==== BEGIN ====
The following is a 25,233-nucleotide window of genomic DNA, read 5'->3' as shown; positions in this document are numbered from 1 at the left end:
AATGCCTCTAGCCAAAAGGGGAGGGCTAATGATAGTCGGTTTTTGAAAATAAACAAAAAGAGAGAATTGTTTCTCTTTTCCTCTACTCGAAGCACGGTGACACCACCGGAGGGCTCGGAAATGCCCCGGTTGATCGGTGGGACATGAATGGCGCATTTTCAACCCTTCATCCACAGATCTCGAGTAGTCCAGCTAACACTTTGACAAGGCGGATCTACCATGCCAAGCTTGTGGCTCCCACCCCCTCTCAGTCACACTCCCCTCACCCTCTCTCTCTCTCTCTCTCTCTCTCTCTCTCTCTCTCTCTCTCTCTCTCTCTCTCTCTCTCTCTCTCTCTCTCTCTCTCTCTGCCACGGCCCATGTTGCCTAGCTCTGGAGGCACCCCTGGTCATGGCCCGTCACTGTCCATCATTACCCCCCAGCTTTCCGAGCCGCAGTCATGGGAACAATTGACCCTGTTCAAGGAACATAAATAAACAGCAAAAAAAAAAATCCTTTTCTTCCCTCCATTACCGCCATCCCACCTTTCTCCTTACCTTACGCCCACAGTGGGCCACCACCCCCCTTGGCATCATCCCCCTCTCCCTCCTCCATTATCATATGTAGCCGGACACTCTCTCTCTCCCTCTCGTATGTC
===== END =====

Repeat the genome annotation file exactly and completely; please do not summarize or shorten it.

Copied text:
The following is a 25,233-nucleotide window of genomic DNA, read 5'->3' as shown; positions in this document are numbered from 1 at the left end:
AATGCCTCTAGCCAAAAGGGGAGGGCTAATGATAGTCGGTTTTTGAAAATAAACAAAAAGAGAGAATTGTTTCTCTTTTCCTCTACTCGAAGCACGGTGACACCACCGGAGGGCTCGGAAATGCCCCGGTTGATCGGTGGGACATGAATGGCGCATTTTCAACCCTTCATCCACAGATCTCGAGTAGTCCAGCTAACACTTTGACAAGGCGGATCTACCATGCCAAGCTTGTGGCTCCCACCCCCTCTCAGTCACACTCCCCTCACCCTCTCTCTCTCTCTCTCTCTCTCTCTCTCTCTCTCTCTCTCTCTCTCTCTCTCTCTCTCTCTCTCTCTCTCTCTCTCTCTCTGCCACGGCCCATGTTGCCTAGCTCTGGAGGCACCCCTGGTCATGGCCCGTCACTGTCCATCATTACCCCCCAGCTTTCCGAGCCGCAGTCATGGGAACAATTGACCCTGTTCAAGGAACATAAATAAACAGCAAAAAAAAAAATCCTTTTCTTCCCTCCATTACCGCCATCCCACCTTTCTCCTTACCTTACGCCCACAGTGGGCCACCACCCCCCTTGGCATCATCCCCCTCTCCCTCCTCCATTATCATATGTAGCCGGACACTCTCTCTCTCCCTCTCGTATGTC